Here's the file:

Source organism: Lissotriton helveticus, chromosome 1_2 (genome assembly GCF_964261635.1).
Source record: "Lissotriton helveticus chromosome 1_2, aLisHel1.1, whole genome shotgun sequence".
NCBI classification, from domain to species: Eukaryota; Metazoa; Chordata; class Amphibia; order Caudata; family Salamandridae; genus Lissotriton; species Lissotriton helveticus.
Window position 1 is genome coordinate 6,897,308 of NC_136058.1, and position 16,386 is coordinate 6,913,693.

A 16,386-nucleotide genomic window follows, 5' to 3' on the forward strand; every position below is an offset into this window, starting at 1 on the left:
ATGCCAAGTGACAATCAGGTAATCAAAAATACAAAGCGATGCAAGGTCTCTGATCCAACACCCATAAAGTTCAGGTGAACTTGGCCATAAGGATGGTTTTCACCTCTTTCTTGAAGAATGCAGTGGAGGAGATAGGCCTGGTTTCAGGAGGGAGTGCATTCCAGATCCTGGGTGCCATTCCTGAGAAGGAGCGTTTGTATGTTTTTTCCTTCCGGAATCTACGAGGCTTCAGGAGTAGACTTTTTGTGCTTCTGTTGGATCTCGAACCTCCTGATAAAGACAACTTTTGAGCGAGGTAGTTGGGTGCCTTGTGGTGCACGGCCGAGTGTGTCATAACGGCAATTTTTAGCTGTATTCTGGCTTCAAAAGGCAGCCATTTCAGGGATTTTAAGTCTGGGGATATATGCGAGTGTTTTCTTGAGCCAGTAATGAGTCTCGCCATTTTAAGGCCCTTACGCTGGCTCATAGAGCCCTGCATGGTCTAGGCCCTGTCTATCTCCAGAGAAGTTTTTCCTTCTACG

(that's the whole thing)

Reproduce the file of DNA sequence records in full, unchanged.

Source organism: Lissotriton helveticus, chromosome 1_2 (genome assembly GCF_964261635.1).
Source record: "Lissotriton helveticus chromosome 1_2, aLisHel1.1, whole genome shotgun sequence".
NCBI classification, from domain to species: Eukaryota; Metazoa; Chordata; class Amphibia; order Caudata; family Salamandridae; genus Lissotriton; species Lissotriton helveticus.
Window position 1 is genome coordinate 6,897,308 of NC_136058.1, and position 16,386 is coordinate 6,913,693.

A 16,386-nucleotide genomic window follows, 5' to 3' on the forward strand; every position below is an offset into this window, starting at 1 on the left:
ATGCCAAGTGACAATCAGGTAATCAAAAATACAAAGCGATGCAAGGTCTCTGATCCAACACCCATAAAGTTCAGGTGAACTTGGCCATAAGGATGGTTTTCACCTCTTTCTTGAAGAATGCAGTGGAGGAGATAGGCCTGGTTTCAGGAGGGAGTGCATTCCAGATCCTGGGTGCCATTCCTGAGAAGGAGCGTTTGTATGTTTTTTCCTTCCGGAATCTACGAGGCTTCAGGAGTAGACTTTTTGTGCTTCTGTTGGATCTCGAACCTCCTGATAAAGACAACTTTTGAGCGAGGTAGTTGGGTGCCTTGTGGTGCACGGCCGAGTGTGTCATAACGGCAATTTTTAGCTGTATTCTGGCTTCAAAAGGCAGCCATTTCAGGGATTTTAAGTCTGGGGATATATGCGAGTGTTTTCTTGAGCCAGTAATGAGTCTCGCCATTTTAAGGCCCTTACGCTGGCTCATAGAGCCCTGCATGGTCTAGGCCCTGTCTATCTCCAGAGAAGTTTTTCCTTCTACG